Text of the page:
Life is full of emotions, but fear can hurt the most. It is strong enough to change a whole community and way of life. And when it comes to money, it’s no different. Fear controls the pocketbook, and too often it gets in the way of financial success.
There are three ways fear can grip an investor.
First, there is the fear of losing money. Many people choose safe investments because they don’t want to lose money by taking a risk with stocks. Taking this approach can eliminate that fear, but in the long term it hurts the pocketbook. The safer those investments, the lower the investment gain. Then when inflation goes up 3 percent, the safe investment earning 2 percent does not provide enough to pay the higher costs, and the money runs out sooner.
Second, there is the fear of not gaining money. This type of fear is more common in younger investors. They worry what they are doing will not provide enough profit to improve their lifestyle. Younger investors often like to compare investment returns. They fear they will not gain enough to outdo a friend and therefore they would not have enough to spend on luxuries. These investors want to make a lot of money by being greedy, investing in high-risk stocks or in a new business. This fear can end up hurting if the extra risk leads to big losses. Investments that have the best potential for gain often carry the biggest potential for loss.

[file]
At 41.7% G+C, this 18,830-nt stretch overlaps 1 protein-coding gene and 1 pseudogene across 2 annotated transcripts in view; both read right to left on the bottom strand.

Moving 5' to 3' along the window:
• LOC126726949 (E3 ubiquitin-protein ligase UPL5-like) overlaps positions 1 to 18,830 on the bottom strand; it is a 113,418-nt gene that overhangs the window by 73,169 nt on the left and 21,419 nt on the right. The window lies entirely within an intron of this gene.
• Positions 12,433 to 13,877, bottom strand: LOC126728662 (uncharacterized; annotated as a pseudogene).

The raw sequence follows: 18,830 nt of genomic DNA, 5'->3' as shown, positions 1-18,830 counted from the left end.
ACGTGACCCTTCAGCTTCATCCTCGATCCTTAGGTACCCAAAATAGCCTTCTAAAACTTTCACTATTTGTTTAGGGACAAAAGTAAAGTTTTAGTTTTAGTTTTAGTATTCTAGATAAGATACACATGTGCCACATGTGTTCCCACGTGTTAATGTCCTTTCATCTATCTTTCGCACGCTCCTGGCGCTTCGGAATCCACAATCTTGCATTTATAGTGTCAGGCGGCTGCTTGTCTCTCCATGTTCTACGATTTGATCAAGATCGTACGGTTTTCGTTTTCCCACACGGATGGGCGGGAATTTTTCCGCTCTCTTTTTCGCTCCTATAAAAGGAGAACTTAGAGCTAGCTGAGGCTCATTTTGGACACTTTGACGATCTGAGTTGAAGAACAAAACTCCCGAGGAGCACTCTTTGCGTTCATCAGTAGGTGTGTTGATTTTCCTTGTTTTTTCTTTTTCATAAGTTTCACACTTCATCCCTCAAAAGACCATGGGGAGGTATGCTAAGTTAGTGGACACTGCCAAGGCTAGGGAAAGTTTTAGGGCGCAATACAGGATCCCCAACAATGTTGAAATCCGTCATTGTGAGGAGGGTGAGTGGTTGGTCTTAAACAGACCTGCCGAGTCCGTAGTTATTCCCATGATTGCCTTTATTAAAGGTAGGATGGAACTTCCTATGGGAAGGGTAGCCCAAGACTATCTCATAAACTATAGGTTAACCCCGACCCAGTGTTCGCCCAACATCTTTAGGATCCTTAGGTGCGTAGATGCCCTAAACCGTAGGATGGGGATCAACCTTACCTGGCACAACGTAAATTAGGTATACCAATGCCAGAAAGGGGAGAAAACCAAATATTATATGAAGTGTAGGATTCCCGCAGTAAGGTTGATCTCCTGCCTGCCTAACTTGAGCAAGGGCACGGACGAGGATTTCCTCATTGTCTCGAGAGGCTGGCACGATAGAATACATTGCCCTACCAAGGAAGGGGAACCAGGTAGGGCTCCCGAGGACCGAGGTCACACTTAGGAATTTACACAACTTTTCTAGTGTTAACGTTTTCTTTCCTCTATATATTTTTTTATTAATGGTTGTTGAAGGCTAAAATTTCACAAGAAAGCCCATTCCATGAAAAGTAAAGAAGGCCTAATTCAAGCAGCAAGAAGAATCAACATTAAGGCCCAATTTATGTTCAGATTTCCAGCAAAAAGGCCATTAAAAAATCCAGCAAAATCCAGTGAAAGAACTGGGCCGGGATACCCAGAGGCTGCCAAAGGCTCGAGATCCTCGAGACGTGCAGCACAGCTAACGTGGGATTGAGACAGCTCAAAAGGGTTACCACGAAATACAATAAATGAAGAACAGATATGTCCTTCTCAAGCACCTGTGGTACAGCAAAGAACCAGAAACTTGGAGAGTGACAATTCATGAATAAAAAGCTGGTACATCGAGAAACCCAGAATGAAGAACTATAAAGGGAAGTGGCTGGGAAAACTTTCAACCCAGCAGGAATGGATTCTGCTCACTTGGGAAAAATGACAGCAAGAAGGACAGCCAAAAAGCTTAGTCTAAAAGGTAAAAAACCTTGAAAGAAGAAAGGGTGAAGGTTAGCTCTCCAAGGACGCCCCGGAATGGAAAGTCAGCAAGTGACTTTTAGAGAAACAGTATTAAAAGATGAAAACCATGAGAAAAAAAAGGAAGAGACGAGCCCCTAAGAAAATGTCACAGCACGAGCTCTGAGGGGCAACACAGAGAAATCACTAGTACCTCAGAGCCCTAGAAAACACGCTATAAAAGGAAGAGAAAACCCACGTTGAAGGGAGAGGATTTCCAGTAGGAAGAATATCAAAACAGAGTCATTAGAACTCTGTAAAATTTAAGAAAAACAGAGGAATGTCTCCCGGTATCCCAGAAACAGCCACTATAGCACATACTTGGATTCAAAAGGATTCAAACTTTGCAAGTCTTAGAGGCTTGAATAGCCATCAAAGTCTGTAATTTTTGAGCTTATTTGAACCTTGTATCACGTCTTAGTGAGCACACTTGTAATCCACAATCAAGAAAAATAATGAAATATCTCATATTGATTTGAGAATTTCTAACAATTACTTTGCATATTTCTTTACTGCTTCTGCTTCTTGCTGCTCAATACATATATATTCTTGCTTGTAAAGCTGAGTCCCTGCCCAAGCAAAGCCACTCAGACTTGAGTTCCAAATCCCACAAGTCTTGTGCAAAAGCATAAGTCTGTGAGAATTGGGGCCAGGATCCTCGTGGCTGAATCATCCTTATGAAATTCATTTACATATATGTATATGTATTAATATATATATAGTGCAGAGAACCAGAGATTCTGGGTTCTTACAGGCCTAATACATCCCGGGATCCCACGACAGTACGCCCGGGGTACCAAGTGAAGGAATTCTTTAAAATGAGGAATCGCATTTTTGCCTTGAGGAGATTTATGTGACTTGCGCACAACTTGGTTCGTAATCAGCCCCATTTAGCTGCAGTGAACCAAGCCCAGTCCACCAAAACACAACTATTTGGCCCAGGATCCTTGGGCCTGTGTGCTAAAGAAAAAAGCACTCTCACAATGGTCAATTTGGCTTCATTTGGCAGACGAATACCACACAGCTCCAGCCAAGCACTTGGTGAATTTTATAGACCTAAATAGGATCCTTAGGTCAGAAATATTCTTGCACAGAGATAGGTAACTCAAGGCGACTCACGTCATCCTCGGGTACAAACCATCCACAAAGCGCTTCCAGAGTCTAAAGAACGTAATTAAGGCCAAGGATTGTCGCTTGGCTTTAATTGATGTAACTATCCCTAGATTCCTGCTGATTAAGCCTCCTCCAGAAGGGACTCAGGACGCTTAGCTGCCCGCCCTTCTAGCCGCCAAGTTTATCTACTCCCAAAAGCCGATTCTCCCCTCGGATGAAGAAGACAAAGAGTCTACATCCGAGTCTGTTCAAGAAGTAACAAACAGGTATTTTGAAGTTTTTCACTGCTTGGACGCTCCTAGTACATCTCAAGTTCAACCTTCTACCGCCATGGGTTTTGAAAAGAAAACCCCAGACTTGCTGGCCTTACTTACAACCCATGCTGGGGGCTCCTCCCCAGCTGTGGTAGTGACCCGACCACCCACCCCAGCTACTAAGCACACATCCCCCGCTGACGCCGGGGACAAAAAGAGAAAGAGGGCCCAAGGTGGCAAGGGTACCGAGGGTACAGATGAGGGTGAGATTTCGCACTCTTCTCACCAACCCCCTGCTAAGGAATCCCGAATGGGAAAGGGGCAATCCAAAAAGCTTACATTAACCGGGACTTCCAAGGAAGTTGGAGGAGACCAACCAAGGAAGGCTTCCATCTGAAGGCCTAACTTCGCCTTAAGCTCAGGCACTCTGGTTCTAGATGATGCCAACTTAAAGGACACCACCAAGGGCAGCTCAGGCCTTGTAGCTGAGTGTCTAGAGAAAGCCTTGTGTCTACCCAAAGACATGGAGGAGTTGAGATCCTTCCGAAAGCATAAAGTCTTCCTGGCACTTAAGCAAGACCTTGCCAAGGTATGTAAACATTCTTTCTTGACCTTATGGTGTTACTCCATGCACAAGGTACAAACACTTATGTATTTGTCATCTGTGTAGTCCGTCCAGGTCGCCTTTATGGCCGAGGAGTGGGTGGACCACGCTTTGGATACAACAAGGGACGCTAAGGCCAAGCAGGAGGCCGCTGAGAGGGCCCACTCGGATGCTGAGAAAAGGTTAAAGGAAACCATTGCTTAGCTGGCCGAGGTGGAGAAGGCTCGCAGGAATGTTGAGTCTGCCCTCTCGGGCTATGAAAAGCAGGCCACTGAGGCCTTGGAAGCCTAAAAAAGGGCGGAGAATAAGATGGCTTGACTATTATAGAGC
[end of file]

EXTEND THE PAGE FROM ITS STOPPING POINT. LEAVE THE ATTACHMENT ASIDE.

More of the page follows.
Third, there is the fear of running out of money. Everyone has this fear, either by spending too much or outliving a retirement stash. An income may vanish, or an investment may fail. This fear can result in damaging frugality. This fear can be overcome by saving as much as possible while young to build an adequate retirement fund and sticking to a budget to cut out unneeded expenses.
Properly diversifying those savings can improve the chances of increasing that pot. This also can eliminate the fear of losing money, because enough was saved to afford a loss, and the fear of not gaining money, because the longer it is invested properly, the more gain is possible.
Take a look at your fears and determine what action — saving more, diversifying risk or sticking to a budget — you need to take to make money less fearful.
Category: Real Estate